However, the same caution that is true for the data about experience also needs to be applied here. There are probably more people, who think of themselves as “Beginners”, they just didn’t take the survey. Also, the various terms are not clearly defined and rating one’s own skills is very subjective.
The chart below shows, how often people exercise the various disciplines of slacklining. The left part of the visualization shows the number of people who rarely or never exercise the corresponding discipline. The right part shows the number of people who sometimes, often or always execute the discipline. The answers “Rarely” and “Sometimes” were considered somewhat neutral and thus are grey. The answers “Never”, “Sometimes” and “Always” show a clear tendency towards either end and are marked red and green.
When you are slacklining how often are you …
The chart shows that the most popular discipline is lowlining, followed by longlining and trick-/jumplining. Highlining is only done by a small percentage of slackliners (14% often or always), probably due to the great deal of skill and knowledge, that is required to rig and walk on a highline. Lowlining, on the other hand, can be done almost anywhere and pretty much everybody starts slacklining on a lowline. Longlining and trick/jumplining are almost equally popular. Comparing the disciplines preferred by beginners and more experienced slackliners shows, that beginners almost exclusively do lowlining, while experts are drawn to all other disciplines, especially low-, trick- and highlining.
Slacklining as a Social Activity
The chart below shows the reasons that motivate people to go slacklining. Neutral answers (“Neither agree nor disagree”) have been eliminated to clearly show a tendency towards one end. The right part of the visualization shows how much people agree the left part shows how much people disagree with the corresponding statement.
How important are the following reasons to go slacklining for you?
The two most important reasons to go slacklining are “Being outside” (93% agree or strongly agree) and “Challenging myself and pushing my limits” (92% agree or strongly agree). Being with friends, relaxing and spending time with friends as well as general training aspects are also important. Only a small percentage of people do slacklining because they want (or need) to exercise for physical therapy or train for a specific other sport.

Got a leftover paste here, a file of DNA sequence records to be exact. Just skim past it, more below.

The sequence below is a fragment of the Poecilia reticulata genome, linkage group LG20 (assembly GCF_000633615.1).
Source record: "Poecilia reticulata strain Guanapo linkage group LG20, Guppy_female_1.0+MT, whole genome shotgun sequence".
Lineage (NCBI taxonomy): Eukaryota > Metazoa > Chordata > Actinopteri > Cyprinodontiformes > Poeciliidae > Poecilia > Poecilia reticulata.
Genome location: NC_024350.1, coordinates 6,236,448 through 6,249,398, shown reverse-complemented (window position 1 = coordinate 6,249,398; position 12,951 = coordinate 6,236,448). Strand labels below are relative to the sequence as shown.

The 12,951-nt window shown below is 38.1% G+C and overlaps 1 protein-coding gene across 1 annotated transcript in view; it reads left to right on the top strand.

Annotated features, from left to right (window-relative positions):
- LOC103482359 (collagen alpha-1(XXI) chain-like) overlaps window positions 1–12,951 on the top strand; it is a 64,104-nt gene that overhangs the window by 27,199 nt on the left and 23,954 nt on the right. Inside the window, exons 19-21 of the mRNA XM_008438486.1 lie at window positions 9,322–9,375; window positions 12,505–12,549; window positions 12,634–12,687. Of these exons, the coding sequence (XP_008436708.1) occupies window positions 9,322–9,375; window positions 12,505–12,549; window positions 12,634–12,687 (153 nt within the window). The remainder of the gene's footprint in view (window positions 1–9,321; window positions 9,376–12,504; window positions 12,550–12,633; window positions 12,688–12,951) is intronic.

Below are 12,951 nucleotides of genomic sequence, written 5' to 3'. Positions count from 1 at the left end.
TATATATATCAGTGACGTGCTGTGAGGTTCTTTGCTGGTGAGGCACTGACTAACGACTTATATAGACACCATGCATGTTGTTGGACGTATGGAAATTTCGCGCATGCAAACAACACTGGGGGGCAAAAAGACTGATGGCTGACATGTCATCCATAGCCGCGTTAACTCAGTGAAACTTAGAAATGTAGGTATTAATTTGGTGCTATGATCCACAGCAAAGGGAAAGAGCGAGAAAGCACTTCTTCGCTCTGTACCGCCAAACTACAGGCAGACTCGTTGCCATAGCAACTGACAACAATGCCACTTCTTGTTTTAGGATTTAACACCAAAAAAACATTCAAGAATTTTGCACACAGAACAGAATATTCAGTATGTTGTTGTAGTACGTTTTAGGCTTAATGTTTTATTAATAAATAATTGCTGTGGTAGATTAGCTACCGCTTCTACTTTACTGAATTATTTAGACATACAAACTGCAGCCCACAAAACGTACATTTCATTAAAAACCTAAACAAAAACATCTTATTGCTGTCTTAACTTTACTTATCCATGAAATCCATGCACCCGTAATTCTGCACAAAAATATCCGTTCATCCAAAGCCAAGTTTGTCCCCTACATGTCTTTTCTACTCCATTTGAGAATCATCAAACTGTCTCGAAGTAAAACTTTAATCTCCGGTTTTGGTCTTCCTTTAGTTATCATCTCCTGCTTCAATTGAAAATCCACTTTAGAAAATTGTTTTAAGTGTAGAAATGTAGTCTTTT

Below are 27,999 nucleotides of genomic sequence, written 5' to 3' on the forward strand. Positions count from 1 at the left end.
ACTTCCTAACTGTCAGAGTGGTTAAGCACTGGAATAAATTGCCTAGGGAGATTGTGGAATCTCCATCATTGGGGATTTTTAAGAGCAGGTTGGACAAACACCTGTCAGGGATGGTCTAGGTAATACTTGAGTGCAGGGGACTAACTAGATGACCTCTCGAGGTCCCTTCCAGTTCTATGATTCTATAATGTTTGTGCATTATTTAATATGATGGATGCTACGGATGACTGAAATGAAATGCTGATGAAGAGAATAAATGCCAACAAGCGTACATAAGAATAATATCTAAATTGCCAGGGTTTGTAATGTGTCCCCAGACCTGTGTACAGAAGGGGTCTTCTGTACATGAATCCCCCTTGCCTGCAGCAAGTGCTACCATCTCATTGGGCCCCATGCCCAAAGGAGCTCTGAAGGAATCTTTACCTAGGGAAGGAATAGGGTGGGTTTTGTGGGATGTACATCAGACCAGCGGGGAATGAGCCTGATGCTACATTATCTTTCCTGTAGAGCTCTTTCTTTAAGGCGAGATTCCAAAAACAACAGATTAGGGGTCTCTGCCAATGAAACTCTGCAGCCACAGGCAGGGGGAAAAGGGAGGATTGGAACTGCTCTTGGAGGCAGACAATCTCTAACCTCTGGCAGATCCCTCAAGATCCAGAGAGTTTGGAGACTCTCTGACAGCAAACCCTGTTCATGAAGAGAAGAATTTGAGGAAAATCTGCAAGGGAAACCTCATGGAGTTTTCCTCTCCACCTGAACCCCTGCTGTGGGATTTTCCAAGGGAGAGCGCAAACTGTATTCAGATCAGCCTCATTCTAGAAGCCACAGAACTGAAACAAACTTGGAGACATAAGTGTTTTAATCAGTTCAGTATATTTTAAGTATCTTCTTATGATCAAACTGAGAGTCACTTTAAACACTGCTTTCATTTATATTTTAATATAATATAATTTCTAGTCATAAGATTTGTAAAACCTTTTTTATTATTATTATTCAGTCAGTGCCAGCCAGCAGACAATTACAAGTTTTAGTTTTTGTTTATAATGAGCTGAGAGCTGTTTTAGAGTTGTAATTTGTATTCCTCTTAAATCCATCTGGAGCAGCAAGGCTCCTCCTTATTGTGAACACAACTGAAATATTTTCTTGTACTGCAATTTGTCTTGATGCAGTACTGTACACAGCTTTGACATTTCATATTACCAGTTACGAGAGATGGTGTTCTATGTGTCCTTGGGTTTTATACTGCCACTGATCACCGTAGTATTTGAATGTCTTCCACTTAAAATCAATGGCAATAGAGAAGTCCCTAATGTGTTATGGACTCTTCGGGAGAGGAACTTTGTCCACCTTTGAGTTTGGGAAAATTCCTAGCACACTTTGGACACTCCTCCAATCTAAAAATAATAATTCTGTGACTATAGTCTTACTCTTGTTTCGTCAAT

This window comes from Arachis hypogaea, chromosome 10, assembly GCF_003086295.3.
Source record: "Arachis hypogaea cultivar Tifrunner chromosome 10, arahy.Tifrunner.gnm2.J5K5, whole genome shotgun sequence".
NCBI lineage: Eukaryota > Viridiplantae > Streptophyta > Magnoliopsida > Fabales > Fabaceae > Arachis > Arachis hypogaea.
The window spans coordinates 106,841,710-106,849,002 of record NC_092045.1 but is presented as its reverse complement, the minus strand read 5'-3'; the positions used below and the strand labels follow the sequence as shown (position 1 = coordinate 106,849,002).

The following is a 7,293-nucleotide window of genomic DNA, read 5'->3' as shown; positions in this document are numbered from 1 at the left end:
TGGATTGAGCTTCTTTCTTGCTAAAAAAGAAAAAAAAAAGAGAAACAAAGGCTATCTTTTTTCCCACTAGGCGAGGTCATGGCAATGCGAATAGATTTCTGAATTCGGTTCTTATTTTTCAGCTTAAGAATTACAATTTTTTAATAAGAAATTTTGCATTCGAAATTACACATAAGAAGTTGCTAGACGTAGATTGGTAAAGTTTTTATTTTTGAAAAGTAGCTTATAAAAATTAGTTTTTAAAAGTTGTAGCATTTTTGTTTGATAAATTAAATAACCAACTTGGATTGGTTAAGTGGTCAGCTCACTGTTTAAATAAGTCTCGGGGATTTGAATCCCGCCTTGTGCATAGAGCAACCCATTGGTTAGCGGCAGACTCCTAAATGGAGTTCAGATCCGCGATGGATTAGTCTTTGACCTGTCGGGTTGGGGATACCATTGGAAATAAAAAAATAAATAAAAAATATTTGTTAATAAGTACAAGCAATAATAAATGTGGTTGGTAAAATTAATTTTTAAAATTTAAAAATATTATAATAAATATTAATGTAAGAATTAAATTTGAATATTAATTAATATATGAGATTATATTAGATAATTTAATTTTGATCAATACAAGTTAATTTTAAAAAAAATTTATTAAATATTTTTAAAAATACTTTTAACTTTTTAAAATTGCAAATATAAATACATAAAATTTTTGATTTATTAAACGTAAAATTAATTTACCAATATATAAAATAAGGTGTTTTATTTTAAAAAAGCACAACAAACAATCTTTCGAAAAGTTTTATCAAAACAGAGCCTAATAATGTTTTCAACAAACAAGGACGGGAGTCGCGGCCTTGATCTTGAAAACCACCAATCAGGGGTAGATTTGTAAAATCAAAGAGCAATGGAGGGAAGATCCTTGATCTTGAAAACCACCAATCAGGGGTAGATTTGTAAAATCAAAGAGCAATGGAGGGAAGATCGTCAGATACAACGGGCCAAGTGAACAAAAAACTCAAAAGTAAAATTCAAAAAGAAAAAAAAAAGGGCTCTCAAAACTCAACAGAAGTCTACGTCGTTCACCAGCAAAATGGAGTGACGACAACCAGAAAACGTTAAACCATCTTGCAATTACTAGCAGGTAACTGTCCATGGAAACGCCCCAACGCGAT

Spending time with friends and meeting new people rank relatively low. This shows that the social aspects of the sport are important but not the main reasons people do slacklining. In this regard, slacklining seems to be different from most other sports. It is neither a team sport nor an individual sport. It is both at the same time. Besides the line, slackliners are with friends, on the line they are on their own.
Opinions & Views
Much like the previous visualizations the chart below shows how much people agree (right part) or disagree (left part) with certain statements about slacklining. Neutral answers have been eliminated to show a clearer picture.
How much do you agree with the following statements?
Almost everyone (99%, 1% neutral) agrees, that having fun is an important aspect of slacklining. On the contrary, only a small percentage (16%) of slackliners agree that competition is an important aspect of slacklining. In fact, the majority (54%) disagrees with this statement. Most people agree that slacklining is a relaxed leisure activity (77%) as opposed to an extreme sport (41%). However, 38% answered neutrally when asked whether slacklining is an extreme sport or not. Probably because it can be, but for most people, it is not.
The chart below shows how often people are with friends or alone when slacklining. The answers “Rarely” and “Never” have been considered negative and are shown on the left side. All other answers are shown on the right side.
About three quarters (74%) of slackliners are sometimes, often or always with friends. About 19% are always with friends, while only 2% are always alone. Slacklining is clearly a social sport but not as much as one might think. Over two-thirds of slackliners (66%) are sometimes, often or always alone when exercising the sport. However, even when slackliners are alone, they sometimes (36%), often (26%) or always (4%) meet others and get to know new people.
When you are slacklining, how often are you …
The chart above shows the places, which slackliners choose to set up their lines. Park areas within a town or city are the preferred slack spots with 95% of all slackliners going there sometimes (11%), often (56%) or always (28%). In contrast to that, only 14% of slackliners set up their lines in the mountains sometimes (6%), often (5%) or always (3%). However, the popularity of certain places changes with the skill level of the slackliner. Experts and professionals prefer mountains and urban spots to park areas. Obviously, the preferred slack spots also depend on the area people live in. Most of the respondents live in the US and central Europe, where there are more mountains than beaches, for example.
What does the term „slacklife“ mean to you?